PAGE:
Read time: 3 mins
The tech and digital industry (and elsewhere) has adopted a word and raised it to be vaccuous tish and fipsy. A pinnacle of nothingness. That word is awesome.
If there is one word that needs to die, or be reclaimed, or reclaimed then immolated, it is ‘awesome’.
In the digital industry, the use of the word ‘awesome’ has become more or less phatic. Instead of meaning ‘This thing is beyond great’. it now means a mix of nothing, ‘buy this’ and ‘we speak the same language’.
The saturation of awesome is at such a point – in the digital industry, at least – that it eclipses the black handlebar moustache malaise, the ‘Keep Calm’ cacophony, the upwards inflection infection and the doge dirge.
If you want to see an array of awesomes so diluting, so embarrassingly unimaginative, search for ‘awesome’ on ThemeForest. ThemeForest sell WordPress themes and pret a porter look/feels for websites. The sad news is, heaps of those things for sale are really good. But hell yeah, we’ve got to put that phatic football sticker bullshit all over it before anyone will buy it. *scrawls ‘awesome’ on it*. There. Now it is ready. It doesn’t mean you should love it, or will, or probably might. It means they want you to. Prepare to be disappointed.
- Here’s a Twitter search for ‘Check out this awesome’. Are you impressed? Are you swathed in the fine livery of awe?
- Facebook’s search results for the #awesome hashtag. Do you feel the heavens open and the galaxy around us caress your inner thigh?
- Awesome Instagram photos. Are you compelled?
- Here’s Google showing you awesome products and awesome movies.
- YouTube’s library of awesome related stuff. I am truly in awe of the butts and GTA walkthroughs and cats falling into ditches.
This Eddie Izzard bit hits the nail on the head.
Everything isn’t awesome
Everything isn’t awesome. It really isn’t. Because awesome used to mean something, and now it just means nothing, or worse than nothing; buy me or buy into me. Calling everything awesome is like giving every one who runs a race a 1st prize. The only time you’ll ever hear me say the word awesome is if I see Cthulhu lift himself up out of the depths of the ocean, a relic of a shipwreck in each tentacle, say ‘This one goes out to Marty’ and does a 4000ft tall dance routine to this. And even then, it may not be ‘awesome’. I’d probably need him to wear underpants and a matching top hat, crafted from gold-coated live bees, to tip me to use the word ‘awesome’.
It means less and less and less
People most likely to say awesome seem to be the ones least likely to mean it when they do use it. I’ve seen people saying ‘awesome’ as feedback-of-listening. I’ve said ‘All the content is ready to go live’ (reply: ‘Awesome’) but if I’d said ‘I have necrotic gangrene in my left eye’, I’m sure the reply would have been the same. Welcome to our own trendy version of aizuchi. Tragic, in a way, in this specific use of ‘awesome’, how a word that could try and describe a feeling so overwhelming and moving has been reduced to being our generation’s ‘go on’ or ‘yep’.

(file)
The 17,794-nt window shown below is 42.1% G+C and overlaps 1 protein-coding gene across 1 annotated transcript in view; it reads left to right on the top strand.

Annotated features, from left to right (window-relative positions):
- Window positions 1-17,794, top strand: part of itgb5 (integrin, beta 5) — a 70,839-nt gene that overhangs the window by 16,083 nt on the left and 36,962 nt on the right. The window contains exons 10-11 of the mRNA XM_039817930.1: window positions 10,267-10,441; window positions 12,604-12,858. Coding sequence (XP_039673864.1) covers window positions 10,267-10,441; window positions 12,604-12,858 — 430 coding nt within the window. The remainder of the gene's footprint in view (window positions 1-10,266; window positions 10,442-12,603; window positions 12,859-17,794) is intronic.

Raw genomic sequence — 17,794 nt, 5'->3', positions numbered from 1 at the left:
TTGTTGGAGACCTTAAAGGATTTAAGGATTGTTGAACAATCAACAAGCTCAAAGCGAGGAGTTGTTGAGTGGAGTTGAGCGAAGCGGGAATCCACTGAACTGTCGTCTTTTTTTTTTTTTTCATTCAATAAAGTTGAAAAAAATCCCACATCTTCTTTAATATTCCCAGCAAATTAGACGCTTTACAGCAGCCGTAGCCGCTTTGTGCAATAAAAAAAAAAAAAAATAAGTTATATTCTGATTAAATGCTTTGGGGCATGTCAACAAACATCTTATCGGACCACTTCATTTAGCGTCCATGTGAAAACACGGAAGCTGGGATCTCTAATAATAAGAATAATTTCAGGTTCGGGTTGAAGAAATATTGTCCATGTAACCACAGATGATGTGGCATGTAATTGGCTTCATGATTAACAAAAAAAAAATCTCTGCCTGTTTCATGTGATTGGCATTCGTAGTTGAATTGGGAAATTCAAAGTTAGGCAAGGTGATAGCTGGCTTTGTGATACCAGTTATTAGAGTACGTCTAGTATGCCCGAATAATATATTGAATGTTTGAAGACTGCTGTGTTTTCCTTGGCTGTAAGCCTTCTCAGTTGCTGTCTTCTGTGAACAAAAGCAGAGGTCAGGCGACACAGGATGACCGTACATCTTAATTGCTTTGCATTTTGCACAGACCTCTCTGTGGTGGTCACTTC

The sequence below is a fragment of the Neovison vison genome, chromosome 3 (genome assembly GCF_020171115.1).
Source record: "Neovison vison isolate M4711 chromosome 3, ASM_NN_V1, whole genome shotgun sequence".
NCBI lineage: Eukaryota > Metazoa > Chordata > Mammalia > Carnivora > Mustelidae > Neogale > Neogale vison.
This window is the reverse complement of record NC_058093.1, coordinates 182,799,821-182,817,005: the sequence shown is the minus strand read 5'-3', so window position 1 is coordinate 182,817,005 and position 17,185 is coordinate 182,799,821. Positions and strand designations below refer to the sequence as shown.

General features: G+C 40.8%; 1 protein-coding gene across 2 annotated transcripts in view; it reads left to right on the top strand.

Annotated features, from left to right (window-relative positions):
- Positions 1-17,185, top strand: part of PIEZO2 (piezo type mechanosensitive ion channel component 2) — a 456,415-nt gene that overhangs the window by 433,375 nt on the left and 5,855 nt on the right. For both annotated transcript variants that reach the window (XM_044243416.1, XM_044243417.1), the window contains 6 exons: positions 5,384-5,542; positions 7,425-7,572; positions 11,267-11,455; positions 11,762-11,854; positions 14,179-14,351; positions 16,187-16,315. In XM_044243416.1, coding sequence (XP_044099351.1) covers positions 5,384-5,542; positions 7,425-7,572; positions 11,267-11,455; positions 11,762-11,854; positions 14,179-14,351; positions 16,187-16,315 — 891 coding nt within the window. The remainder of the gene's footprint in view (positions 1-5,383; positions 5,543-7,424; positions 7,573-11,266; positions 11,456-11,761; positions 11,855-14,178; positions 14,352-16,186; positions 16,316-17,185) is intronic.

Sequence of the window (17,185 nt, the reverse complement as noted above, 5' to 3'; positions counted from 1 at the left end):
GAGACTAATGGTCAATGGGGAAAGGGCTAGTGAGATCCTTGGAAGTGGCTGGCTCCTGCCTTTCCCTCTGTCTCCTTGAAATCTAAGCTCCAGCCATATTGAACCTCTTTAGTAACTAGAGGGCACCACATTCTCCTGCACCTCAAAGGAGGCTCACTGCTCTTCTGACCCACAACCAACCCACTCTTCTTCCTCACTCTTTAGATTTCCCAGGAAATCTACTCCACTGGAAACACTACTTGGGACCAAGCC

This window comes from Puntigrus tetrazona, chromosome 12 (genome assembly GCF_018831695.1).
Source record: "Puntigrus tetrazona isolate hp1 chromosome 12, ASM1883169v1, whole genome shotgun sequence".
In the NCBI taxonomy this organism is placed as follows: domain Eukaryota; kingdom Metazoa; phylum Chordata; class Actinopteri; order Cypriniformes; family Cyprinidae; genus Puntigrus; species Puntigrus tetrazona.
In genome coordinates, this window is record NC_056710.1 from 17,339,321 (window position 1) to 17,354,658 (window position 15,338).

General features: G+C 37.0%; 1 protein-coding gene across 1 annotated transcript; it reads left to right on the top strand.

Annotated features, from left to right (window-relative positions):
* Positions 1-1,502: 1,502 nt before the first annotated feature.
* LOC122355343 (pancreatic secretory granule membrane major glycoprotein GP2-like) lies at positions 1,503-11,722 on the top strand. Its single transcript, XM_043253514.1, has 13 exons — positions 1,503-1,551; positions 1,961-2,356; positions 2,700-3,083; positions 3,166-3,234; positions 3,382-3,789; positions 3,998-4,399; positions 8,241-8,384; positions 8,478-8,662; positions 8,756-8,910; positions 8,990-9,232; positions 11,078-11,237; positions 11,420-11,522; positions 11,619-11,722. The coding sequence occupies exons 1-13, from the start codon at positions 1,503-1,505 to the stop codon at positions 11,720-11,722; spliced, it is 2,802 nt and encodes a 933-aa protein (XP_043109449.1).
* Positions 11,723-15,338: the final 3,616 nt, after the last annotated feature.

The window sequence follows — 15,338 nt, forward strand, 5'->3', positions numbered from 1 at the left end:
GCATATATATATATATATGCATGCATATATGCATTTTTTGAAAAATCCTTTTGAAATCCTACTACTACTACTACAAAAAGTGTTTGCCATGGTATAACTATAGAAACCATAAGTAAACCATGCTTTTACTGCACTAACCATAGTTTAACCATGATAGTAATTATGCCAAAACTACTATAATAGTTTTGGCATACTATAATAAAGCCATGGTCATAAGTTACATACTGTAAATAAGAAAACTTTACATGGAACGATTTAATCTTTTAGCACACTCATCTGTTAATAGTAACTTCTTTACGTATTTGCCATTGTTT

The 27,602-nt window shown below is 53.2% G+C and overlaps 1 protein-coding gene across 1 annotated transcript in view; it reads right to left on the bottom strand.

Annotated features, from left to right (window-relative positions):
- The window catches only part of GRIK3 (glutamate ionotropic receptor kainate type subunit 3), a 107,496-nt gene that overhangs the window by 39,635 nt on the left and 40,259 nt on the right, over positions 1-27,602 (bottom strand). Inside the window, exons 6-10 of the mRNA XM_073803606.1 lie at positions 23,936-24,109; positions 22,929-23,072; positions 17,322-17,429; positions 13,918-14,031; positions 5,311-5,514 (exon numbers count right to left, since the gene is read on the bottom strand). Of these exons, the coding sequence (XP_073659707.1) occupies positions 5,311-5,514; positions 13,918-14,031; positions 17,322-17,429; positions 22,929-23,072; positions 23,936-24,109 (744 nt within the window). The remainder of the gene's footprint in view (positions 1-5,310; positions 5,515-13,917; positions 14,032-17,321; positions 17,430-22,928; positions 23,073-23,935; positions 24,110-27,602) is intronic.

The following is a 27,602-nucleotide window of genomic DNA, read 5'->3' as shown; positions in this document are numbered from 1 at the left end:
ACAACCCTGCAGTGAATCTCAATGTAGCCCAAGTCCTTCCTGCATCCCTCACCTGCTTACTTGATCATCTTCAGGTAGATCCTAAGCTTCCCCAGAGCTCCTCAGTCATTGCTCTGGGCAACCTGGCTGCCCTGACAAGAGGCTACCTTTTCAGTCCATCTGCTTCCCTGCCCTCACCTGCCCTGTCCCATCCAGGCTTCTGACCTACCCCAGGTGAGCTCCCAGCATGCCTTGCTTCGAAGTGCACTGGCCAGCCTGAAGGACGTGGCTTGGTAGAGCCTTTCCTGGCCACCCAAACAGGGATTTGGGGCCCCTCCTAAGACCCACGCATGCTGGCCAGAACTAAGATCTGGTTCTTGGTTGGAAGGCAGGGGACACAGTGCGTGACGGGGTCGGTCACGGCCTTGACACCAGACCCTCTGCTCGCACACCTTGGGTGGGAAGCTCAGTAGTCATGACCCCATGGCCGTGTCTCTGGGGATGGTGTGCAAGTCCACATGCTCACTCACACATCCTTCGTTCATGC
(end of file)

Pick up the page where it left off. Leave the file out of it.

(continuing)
Rise of the Planet of the Awesome
Why are people saying awesome so much? As a Brit, I feel ‘awesome’ is said by a lot of other British people for the same reason they might say ‘store’ instead of ‘shop’ and ‘juice box’ instead of ‘carton’, that of fetishisation of US English in UK English usage (growing with rise of Internet, etc). But that’s a linguistic journey I’m not taking alone, and it is just feels.
I have no idea why, in short, but here’s the data on the rise of awesome:
Awesome. Hyperbole with less letters. Balls with more. And to anyone wanting to argue a case against, do you realise that awesome means ‘full of awe’? Do you know what the definition of awe is? It is ‘a feeling of reverential respect mixed with fear or wonder’. That talk on responsive design? It just wasn’t awesome. Neither was that pair of headphones.
The worst thing about the over-use of awesome is a lot of the people using it are creative, intelligent, clever people, who I imagine have hundreds of other words they could use to describe whatever they’re describing when they shit out a little ‘awesome’ onto their feeds. So why don’t they? Part of it is how awesome is just a phatic bit of nonsense now, but part of it is that people expect you to say it, either because of what you do or the language of your circle. Redefine your circle’s language by not using it, maybe. And to marketers using it; is it really even that effective anymore?
If you say ‘awesome’ 234,339 times a minute, I’m sorry. Sorry that nobody has offered you this link before. Enjoy your new freedom from the vocab mediocrity that has crept up around you. And hell yes, you can say what you like, and nobody should enthuse you not to use a certain word as much as you like, but if it is choice and freedom of expression you’d like, why the fulcrum are you using the word ‘awesome’?
This is my friends talking to me about this post. nsfw: demonic possession